John, a member of the Nuer tribe  was kidnapped  by Muslim soldiers when he was eleven years old. He was taken on a long trip far away from his own village, where he was sold to a Muslim who said  that he could not keep his Christian name but would now have to go by the name of  Abdullah Muhammad. 

Another young slave who  tried to run away was recaptured  and  had his Achilles tendon cut, which John was forced to watch.  After that, the returned slave could no longer run and even had trouble walking.  John’s uncle, who was present at this meeting with Heyboer, explained that Muslim raiders often captured young children in the south to sell them into slavery. 

John’s master tried to force John into becoming a Muslim by praying with them five times a day. But he did not know Arabic, so he prayed in his own language the Lord’s Prayer and the Apostles’ Creed. He finally escaped,  and  after a number of years  he managed to get in touch with members of his own tribe. At the interview, he was a confused and anxious, wondering whether God was angry with him. Heyboer assured him that God was with him and that he had accomplished an amazing feat by his escape. 

After this encounter,  Heyboer needed to be alone to  measure the  dimensions of human depravity. “I kept thinking about John. How much damage had they done to him, physically and mentally? I visualized the brainwashing of children in the religious training camp. Then I thought of all the other lost boys of Sudan.”  

He thought back to previous centuries when Muslims  conscripted  Christian boys  from the Balkans and the  Ukraine, ripping them away from their weeping parents, and then  indoctrinating them into  Islam and turning them into  fanatic military fighting machines. Heyboer writes: 

What am I to make of it? Tens of thousands of boys were torn from their families. For four centuries and now again in Sudan for two decades, for what? Slavery? What kind of Slavery? House  slaves? Agricultural slaves? Military slaves? Suicide bombers? (171)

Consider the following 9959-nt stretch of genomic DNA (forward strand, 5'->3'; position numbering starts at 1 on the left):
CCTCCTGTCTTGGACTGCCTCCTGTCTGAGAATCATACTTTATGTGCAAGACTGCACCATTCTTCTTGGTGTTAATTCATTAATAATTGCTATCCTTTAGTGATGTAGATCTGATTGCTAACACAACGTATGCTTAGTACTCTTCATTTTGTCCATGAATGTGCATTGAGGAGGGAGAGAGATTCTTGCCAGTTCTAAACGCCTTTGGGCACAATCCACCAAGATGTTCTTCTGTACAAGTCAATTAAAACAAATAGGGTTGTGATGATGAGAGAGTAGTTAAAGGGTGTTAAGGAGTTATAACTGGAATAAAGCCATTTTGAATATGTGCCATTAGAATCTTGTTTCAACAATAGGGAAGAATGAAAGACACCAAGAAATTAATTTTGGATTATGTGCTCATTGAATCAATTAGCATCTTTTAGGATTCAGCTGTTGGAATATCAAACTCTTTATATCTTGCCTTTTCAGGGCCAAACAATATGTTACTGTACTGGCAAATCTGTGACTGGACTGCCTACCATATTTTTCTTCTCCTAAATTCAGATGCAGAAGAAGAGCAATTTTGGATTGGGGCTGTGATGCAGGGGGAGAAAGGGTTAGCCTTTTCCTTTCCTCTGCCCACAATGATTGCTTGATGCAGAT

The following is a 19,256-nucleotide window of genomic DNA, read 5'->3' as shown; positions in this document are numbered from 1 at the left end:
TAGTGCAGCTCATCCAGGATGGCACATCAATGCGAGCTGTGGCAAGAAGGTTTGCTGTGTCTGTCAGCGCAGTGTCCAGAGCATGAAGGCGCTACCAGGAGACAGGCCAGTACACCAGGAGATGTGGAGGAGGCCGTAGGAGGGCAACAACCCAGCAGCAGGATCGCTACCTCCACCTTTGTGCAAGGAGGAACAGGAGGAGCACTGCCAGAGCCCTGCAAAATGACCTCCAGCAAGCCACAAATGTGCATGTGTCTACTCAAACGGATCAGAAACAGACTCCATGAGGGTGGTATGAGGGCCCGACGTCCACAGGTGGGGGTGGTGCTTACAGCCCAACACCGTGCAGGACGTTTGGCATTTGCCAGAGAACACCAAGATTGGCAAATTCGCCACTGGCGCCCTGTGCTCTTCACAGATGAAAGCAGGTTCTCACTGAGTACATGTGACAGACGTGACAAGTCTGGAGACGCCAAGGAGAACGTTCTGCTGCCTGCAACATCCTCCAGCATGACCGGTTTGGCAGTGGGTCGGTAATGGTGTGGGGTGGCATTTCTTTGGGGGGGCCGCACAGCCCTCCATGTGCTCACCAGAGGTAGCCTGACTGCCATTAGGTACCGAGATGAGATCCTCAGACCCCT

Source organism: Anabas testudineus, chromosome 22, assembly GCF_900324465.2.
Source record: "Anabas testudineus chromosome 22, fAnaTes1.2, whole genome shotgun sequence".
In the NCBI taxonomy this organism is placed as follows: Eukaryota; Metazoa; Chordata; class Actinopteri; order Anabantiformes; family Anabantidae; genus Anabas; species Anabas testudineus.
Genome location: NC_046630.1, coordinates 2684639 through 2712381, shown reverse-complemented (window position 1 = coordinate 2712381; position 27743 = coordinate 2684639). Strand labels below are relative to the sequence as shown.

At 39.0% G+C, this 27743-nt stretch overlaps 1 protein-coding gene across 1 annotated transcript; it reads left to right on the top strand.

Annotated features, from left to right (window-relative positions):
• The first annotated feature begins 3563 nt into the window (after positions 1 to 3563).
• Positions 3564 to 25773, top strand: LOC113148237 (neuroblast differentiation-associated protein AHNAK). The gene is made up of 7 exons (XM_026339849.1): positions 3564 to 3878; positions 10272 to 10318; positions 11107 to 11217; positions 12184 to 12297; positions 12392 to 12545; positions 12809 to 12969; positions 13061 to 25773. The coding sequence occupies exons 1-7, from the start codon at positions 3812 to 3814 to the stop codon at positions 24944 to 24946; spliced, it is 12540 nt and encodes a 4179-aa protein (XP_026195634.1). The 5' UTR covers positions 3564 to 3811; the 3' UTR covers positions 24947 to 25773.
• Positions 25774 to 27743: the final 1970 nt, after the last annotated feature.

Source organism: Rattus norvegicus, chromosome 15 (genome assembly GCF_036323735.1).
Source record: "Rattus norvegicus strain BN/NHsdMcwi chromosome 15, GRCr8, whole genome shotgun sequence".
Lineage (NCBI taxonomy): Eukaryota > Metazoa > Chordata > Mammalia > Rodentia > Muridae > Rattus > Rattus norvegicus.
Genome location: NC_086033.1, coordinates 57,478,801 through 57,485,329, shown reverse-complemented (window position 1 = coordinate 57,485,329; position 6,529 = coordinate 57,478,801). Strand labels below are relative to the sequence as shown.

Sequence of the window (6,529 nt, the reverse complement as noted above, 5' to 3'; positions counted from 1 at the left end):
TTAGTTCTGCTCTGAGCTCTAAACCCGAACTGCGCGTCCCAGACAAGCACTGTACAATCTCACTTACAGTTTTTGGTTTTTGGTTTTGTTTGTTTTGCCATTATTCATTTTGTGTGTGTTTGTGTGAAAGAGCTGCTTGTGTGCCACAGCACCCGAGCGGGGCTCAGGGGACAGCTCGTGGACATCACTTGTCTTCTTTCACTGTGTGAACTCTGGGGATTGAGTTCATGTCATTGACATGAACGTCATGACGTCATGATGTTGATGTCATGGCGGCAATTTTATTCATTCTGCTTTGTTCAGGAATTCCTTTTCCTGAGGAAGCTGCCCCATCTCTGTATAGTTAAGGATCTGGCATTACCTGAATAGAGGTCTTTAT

Egypt, a Long Record of Persecution

Egypt came under Islamic control in the year 641, a mere nineteen years after the founding of Islam, at a time when most of the population was Christian. In 1992 there were some nine million Christian Copts in a population of 57 million. Heyboer chose to visit Egypt because he wanted to see how a mature Muslim country is now treating Christians whose ancestors  pre-date the birth of Islam by several centuries. 

Sharia law has relegated Egyptian Christians, mostly belonging to the indigenous Coptic Church, to an inferior (dhimmitude) position of great hardship. Heyboer learned by meeting Christians in different parts of the country that they are even now often subjected to severe persecution, including imprisonment, torture and death. 

Sharia restrictions on non-Muslims are still widely applied, including severe limits on  the repair and construction of church buildings, courts and laws that  are stacked against Christians,  schools that teach children to hate Christians and Jews,  inferior medical care, discrimination in employment and access to universities and student visas, being subjected to loud Islamic propaganda, treating conversion to Christianity as a punishable offence, using scare tactics and even torture to force people to convert to Islam, destroying the businesses of Christians, assaulting women in public, and using fraudulent indictments to harass Christians while letting guilty Muslims go scot-free. 

The constitution states that everyone is equal, but sharia trumps the constitution and declares Islamic to be supreme.                                             

John and Liza operated a jewelry store in El Giza. One evening they were robbed; they reported to the police but nothing happened. Later their teenage son was kidnapped for a ransom. They paid. Next, their house was broken into by gunmen who demanded the key to the safe. After knocking John unconscious, they ran off. Reporting this crime to the police brought no action, and the case was  filed under  “criminal anonymous.” 

When John  was asked what the future had in store for him and his family after losing their store and their money, he answered that  he left  Giza to teach in a high school in southern Egypt, but that life there too was made impossible. He told Heyboer: 

There is no life there for a Christian…. I cannot live here any more. It is all about  converting to Islam,[as stated in] the ‘verse of the sword,’ IX (29). Christians must convert or face daily threats, violence, and humiliation. We are viewed as animals. That is our experience. By Islamic sharia law, we are meal tickets for the Muslim population. (222)